The UK government have launched a 5 year national action plan on how the UK will contribute to containing and controlling antimicrobial resistance by 2040.
What is Antibiotic Resistance?
Antibiotics can be extremely effective at killing bacteria. However, the overuse and misuse of antibiotics has enabled some bacteria to mutate, acquiring genes that protect them against antibiotic drugs. The bacteria then reproduce and spread those genes, creating antibiotic-resistant superbugs.
Drug-resistant superbugs make infections harder to treat and lead to thousands of deaths per year. The Review on Antimicrobial Resistance has predicted that by 2050, 10 million people every year will be killed by antibiotic resistance. In the absence of effective antibiotics, treatable infections may become untreatable and routine, everyday operations could become too dangerous to carry out.
The Plan to Combat Antimicrobial Resistance
The government has published a 20-year vision and 5-year national action plan for how the UK will contribute to containing and controlling AMR by 2040.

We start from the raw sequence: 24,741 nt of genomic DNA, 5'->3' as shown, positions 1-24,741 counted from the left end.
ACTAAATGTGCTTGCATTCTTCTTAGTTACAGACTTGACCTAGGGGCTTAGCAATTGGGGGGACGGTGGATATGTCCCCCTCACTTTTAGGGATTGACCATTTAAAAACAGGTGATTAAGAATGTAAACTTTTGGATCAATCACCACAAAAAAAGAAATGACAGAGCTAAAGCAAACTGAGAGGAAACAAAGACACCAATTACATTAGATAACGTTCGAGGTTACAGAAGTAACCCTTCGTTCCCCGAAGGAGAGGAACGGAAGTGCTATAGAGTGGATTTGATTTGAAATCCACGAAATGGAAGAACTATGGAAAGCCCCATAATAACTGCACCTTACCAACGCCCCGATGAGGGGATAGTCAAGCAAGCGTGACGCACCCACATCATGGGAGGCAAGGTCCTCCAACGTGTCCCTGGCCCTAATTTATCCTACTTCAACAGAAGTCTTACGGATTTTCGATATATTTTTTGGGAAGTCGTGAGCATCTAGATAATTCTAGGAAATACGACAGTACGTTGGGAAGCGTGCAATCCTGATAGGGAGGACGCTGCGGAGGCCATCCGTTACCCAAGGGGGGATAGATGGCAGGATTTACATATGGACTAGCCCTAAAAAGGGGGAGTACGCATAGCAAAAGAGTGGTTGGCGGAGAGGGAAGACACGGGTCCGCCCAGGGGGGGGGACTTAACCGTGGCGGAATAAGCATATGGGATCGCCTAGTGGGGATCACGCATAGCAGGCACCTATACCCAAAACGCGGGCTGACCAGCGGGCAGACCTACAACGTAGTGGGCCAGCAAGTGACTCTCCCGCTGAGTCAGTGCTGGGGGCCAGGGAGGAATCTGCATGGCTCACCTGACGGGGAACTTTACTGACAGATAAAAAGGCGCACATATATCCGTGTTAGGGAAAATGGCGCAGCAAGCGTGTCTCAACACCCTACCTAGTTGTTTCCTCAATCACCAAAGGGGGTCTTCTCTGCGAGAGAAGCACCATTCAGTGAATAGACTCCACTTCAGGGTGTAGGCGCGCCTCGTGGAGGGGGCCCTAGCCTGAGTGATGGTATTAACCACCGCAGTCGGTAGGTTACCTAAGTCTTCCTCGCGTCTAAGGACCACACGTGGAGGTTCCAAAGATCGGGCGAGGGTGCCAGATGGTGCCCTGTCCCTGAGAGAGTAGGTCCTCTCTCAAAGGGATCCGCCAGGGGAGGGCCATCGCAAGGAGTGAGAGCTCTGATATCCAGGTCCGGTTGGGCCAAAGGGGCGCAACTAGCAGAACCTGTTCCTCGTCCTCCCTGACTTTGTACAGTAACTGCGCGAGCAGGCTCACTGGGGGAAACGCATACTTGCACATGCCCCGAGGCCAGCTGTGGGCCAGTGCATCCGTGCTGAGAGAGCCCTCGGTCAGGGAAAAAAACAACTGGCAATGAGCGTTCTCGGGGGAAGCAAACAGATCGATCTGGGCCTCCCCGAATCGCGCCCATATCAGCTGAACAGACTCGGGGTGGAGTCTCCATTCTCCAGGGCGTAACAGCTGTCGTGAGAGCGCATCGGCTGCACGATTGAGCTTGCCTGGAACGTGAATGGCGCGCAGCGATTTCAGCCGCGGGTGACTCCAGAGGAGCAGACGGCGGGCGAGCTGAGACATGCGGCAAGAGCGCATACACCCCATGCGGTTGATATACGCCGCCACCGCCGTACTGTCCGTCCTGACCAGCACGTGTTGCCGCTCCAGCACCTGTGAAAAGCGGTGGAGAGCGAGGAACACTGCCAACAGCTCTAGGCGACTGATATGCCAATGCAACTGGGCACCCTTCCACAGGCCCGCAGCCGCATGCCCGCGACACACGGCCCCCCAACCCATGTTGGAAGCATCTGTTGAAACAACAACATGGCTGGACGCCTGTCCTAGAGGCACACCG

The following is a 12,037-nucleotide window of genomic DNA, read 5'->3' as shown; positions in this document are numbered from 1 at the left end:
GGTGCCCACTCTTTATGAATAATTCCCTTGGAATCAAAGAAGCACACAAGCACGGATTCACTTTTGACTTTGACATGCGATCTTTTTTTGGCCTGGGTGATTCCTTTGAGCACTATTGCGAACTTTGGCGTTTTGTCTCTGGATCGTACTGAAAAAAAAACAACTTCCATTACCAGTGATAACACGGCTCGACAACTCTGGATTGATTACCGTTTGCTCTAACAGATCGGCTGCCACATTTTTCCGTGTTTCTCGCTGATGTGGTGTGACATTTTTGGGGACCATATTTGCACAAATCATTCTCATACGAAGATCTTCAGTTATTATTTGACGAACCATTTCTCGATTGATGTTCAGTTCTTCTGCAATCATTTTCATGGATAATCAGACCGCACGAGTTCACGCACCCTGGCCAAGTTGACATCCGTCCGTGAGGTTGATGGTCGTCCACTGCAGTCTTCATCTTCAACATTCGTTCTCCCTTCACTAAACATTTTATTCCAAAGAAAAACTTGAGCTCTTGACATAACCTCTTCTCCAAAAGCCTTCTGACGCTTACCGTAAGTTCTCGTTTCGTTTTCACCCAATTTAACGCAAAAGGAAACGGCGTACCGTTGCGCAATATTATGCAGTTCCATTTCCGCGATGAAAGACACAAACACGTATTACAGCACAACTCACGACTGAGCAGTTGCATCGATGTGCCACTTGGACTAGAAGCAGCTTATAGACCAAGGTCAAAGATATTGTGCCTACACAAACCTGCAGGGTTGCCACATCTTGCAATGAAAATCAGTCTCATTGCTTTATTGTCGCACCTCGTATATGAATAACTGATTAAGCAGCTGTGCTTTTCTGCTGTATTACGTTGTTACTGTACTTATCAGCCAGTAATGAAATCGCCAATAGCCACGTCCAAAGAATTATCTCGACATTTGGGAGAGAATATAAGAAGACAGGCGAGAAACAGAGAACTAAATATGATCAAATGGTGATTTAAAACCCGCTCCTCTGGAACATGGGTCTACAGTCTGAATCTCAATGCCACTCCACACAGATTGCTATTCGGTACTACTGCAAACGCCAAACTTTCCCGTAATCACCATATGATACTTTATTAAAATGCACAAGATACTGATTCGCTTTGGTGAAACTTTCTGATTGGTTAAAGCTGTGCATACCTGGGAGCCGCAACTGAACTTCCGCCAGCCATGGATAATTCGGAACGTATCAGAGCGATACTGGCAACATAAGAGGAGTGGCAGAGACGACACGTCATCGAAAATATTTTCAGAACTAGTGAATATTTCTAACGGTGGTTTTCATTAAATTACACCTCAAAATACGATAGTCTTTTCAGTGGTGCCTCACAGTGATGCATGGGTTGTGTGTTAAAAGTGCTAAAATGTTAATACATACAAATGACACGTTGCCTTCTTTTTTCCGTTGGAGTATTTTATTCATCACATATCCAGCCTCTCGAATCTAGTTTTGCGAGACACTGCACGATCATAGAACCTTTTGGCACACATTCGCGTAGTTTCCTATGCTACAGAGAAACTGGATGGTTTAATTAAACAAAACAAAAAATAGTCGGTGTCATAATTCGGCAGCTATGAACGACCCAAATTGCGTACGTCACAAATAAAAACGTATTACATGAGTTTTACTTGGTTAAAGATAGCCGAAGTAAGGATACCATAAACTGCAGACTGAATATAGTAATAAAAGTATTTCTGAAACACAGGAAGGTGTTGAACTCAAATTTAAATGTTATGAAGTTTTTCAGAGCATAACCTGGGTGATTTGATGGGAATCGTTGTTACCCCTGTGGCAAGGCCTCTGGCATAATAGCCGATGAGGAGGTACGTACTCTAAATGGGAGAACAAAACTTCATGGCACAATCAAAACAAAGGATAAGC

The UK government has published a 20-year vision and 5-year action plan on how the UK will help control antimicrobial resistance. The plan outlines the below targets to combat antimicrobial resistance by 2025:
- Reduce the number of drug-resistant infections by 10% (5,000 infections)
- Reduce antibiotic use in humans by 15%
- Prevent at least 15,000 patients each year from contracting infections as a result of their healthcare
The plan focuses on ensuring current antibiotics remain effective by reducing the number of resistant infections and supporting appropriate antibiotic prescriptions. This will be done by using real-time patient data to enable clinicians to understand when to prescribe antibiotics (and when not to).
The pharmaceutical industry is also being encouraged to develop new medicines. Currently, drug companies are paid for the number of antibiotics sold. The new plan, however, states that The National Institute for Health and Care Excellence (NICE) and NHS England will now only pay pharmaceutical companies based on how valuable their medicines are to the NHS. The aim is to promote innovation and development of new antibiotic treatments.
The plan also encompasses animals and the environment, aiming to further reduce the use of antibiotics in animals by 25% (based on 2016 figures) by 2020.
For more information, please visit the government website.